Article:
The result of a switch not returned back to the straight position on the inside loop. After the reefer train was made up and set out on the outer loop.

If you like the " thunk" of diecast this ones for you.

Nice solid thunk! Hopefully not too much damage. It looked like the impact reverberated to the platform and shook the camera at films end.

Last edited by EJN

I dont have video but Brand new Legacy Big boy 4005..(the only real Big boy to end up on its side)..After I Told my grandson the dangers of not paying attention .I backed it up and wrong switch thrown ..right into his John Deere train ..BOOM on its side it went ..no damage other than Papa's pride ..and when i say Brand new i mean it had done 1 loop total

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snkbittin, ouch! Thank goodness no damage to that hulk! I'm surprised it fell on it's side considering its weight. My LionMaster Big Boy #4006 weights just short of 13 lbs including the tender, so a scale Big Boy must be at least 15 lbs! That must have been some heart stopping collision!

CSXJOE, first that would not be a members most embarrassing moment, and Gomez blowing up the train has been posted on YouTube so many times everybody has seen it. LoL I admit, I love the look on Gomez's (John Austin) face when pushes the plunger! Classic! :-)

Last edited by WesternPacific2217
@laming posted:

Given the money situationon the The Kansas City & Gulf (i.e. recent bankruptcy, and currently undergoing a "re-organization"), the "Casey" has had its share of spills. The Ozark Subdivision, with its steep grades, tight curves, and, in some places, horrendous track condition, is the worst of the KC&G's subs for such incidents.

Mountain railroading is tough enough without the added handicap of cash flow problems that sharply curtail large-scale upgrades such as rehabilitating nearly an entire subdivision, to say nothing about the rest of the KC&G's mainline and sub division branches/etc.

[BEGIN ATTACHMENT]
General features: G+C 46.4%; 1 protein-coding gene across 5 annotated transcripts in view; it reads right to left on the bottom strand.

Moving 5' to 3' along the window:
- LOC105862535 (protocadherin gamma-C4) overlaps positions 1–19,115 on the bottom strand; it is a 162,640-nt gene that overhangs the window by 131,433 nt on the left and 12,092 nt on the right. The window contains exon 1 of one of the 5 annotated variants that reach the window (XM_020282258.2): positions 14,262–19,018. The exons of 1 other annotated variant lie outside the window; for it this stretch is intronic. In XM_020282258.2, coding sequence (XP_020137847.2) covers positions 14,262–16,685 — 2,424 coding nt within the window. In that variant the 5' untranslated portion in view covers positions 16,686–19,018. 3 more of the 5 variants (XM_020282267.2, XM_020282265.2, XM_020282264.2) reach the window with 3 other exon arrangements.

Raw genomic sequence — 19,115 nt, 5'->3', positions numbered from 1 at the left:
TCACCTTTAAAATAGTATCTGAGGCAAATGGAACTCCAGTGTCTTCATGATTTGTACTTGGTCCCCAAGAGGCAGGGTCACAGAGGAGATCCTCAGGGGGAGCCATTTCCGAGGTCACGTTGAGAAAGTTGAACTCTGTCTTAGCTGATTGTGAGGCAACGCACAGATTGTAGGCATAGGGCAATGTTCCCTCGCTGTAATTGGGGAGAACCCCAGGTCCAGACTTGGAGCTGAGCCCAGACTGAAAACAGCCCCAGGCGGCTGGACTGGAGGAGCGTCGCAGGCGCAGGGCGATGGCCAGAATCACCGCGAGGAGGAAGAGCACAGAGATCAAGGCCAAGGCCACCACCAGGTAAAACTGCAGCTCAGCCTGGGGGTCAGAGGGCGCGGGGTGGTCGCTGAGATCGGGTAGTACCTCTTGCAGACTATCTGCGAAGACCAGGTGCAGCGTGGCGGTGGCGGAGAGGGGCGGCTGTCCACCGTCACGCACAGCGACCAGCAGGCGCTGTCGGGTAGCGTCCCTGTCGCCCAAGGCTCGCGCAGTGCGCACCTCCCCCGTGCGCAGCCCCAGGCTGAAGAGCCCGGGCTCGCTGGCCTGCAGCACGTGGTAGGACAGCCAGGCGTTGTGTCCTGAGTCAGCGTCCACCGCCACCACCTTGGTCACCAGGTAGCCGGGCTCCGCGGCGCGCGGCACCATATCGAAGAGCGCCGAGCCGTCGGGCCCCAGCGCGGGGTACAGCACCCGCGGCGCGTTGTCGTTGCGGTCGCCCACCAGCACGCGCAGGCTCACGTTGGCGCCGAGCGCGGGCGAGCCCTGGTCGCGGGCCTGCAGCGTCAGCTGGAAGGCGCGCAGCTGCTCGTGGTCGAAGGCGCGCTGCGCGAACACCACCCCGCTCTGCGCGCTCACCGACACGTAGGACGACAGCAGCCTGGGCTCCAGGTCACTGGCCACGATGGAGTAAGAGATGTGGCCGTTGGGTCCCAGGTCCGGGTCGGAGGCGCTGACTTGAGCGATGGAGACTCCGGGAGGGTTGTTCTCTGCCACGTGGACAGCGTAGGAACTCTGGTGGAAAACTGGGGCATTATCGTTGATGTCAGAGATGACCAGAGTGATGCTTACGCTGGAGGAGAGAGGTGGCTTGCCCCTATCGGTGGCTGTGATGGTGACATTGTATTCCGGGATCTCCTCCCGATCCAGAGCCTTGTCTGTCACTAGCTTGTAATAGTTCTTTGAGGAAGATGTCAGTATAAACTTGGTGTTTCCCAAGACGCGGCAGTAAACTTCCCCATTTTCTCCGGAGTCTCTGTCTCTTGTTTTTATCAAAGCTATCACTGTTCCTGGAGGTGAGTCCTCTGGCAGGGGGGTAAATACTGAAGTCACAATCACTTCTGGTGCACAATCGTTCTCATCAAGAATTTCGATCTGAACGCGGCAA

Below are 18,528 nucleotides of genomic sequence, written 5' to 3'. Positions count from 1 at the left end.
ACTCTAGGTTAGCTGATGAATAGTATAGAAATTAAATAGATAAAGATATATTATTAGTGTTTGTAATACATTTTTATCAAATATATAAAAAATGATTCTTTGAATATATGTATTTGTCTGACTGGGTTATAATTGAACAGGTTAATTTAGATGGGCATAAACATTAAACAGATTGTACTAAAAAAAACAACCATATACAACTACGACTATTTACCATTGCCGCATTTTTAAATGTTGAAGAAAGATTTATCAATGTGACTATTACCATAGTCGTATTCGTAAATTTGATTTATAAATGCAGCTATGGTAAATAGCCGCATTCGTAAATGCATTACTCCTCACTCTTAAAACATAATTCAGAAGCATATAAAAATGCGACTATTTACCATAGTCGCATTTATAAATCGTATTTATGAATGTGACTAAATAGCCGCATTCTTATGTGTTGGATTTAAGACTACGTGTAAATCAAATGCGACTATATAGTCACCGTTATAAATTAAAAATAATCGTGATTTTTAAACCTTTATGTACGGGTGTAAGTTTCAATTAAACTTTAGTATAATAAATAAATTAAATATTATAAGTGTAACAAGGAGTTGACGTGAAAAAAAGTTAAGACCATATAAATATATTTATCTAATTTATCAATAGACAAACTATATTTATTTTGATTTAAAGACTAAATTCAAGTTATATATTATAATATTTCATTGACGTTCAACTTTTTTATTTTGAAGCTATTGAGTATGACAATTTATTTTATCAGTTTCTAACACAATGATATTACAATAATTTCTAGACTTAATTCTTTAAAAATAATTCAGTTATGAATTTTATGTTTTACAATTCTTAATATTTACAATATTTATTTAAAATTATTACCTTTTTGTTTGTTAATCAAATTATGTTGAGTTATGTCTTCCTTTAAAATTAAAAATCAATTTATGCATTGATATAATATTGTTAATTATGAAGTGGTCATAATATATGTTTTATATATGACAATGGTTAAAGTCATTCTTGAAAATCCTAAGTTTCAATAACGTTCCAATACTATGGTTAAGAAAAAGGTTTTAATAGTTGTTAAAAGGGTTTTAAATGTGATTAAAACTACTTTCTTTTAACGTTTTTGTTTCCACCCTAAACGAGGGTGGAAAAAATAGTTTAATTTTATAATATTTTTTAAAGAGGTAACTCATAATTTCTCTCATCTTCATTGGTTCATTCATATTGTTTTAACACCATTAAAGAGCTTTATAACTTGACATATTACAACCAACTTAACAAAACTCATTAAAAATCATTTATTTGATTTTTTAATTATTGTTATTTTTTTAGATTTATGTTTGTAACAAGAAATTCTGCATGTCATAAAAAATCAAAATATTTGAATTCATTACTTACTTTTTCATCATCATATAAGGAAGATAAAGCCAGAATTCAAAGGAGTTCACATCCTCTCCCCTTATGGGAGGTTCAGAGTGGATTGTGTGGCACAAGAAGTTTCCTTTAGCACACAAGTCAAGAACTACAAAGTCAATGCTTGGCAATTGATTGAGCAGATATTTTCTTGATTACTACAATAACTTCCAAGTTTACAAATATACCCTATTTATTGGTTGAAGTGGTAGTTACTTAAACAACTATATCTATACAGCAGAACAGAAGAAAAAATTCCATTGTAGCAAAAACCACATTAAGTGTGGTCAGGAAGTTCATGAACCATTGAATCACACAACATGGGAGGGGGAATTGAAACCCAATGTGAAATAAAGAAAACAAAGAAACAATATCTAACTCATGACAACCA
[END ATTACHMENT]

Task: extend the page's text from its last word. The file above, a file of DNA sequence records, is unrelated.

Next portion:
And so it was that an empty coal train running south on the Ozark Subdivision came rattling down off Buck Mountain, and was just passing Sawmill Spur, when a car split the Sawmill Spur switch and in the process almost dumped some of the cars into Possum Creek. Result: One car was on its side, and another cross ways... and an entire subdivision tied up.

Though it could have been a LOT worse, it was bad enough that the hook was called out to right the car that was on its side as well as lift the katty-wompassed car back onto the rails. Here's some pics of the recovery operations underway...



KC&G GP7 #409 has shoved up from Ozarka to the wreck scene to start the process of cleaning up the mess:

Wreck_1



#409 easing into position so the crew could start cabling the errant car prior to attempting to right it:

Wreck_2

The car on its side back on the rails, #409 eased south with it at 10 MPH so it could be set it out at Ozarka for the Car Department to start getting it road worthy again.

By the time #409 was back at the scene, KC&G GP7 #412 had arrived from the north. #412 was there so that once the car straddling the main and Sawmill Spur was on the rails, it could back haul the north portion of the train (at 10 MPH) in order to set out the bad order car at Piney. Later, the Car Dept boys would arrive and commence to patch it up to where it could move over the line once more.

Wreck_3

All of this was inconvenient, delayed several trains... and for sure adding to the expense side of the ledger. Unfortunately though, of such is all part of mountain railroading... KC&G style!



About the above incident:

The above happened while I was doing some solo operation. Seeing as it did, I decided to play the hand dealt, and treat it as if it were part of the actual operational scenario. Of course, the first thing that happens is that all the trains in vicinity are stopped at siding locations where a wreck train can get past them so as to make its way to the scene.

Seeing as I have a couple of wreck cranes, I dug one out, set it on the rails at "Clarksville" (the south stage), and dispatched an engine to haul it up to the wreck sight. After running around the crane at Ozarka, it gingerly shoved up to the wreck scene.